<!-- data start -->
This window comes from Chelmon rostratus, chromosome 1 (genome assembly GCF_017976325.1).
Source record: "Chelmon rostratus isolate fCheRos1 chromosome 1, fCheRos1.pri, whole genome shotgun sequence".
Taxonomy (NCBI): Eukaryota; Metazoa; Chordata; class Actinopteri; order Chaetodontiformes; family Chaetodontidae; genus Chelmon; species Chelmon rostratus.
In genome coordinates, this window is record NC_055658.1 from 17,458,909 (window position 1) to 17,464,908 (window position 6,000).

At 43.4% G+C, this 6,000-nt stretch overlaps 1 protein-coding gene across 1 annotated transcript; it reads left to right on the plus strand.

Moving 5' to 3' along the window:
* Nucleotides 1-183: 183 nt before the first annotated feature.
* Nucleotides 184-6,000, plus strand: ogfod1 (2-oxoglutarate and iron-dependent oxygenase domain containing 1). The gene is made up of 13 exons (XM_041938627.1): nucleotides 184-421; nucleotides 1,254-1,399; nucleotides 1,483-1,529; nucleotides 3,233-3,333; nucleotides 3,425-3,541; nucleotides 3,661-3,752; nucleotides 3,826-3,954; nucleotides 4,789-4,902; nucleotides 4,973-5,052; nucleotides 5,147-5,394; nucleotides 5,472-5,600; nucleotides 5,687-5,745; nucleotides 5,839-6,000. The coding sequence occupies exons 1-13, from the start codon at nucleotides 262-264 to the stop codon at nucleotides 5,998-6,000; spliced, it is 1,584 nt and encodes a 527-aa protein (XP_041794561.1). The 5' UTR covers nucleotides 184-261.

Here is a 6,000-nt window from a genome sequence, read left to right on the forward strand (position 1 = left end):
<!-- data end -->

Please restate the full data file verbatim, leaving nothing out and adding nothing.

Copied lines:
This window comes from Chelmon rostratus, chromosome 1 (genome assembly GCF_017976325.1).
Source record: "Chelmon rostratus isolate fCheRos1 chromosome 1, fCheRos1.pri, whole genome shotgun sequence".
Taxonomy (NCBI): Eukaryota; Metazoa; Chordata; class Actinopteri; order Chaetodontiformes; family Chaetodontidae; genus Chelmon; species Chelmon rostratus.
In genome coordinates, this window is record NC_055658.1 from 17,458,909 (window position 1) to 17,464,908 (window position 6,000).

At 43.4% G+C, this 6,000-nt stretch overlaps 1 protein-coding gene across 1 annotated transcript; it reads left to right on the plus strand.

Moving 5' to 3' along the window:
* Nucleotides 1-183: 183 nt before the first annotated feature.
* Nucleotides 184-6,000, plus strand: ogfod1 (2-oxoglutarate and iron-dependent oxygenase domain containing 1). The gene is made up of 13 exons (XM_041938627.1): nucleotides 184-421; nucleotides 1,254-1,399; nucleotides 1,483-1,529; nucleotides 3,233-3,333; nucleotides 3,425-3,541; nucleotides 3,661-3,752; nucleotides 3,826-3,954; nucleotides 4,789-4,902; nucleotides 4,973-5,052; nucleotides 5,147-5,394; nucleotides 5,472-5,600; nucleotides 5,687-5,745; nucleotides 5,839-6,000. The coding sequence occupies exons 1-13, from the start codon at nucleotides 262-264 to the stop codon at nucleotides 5,998-6,000; spliced, it is 1,584 nt and encodes a 527-aa protein (XP_041794561.1). The 5' UTR covers nucleotides 184-261.

Here is a 6,000-nt window from a genome sequence, read left to right on the forward strand (position 1 = left end):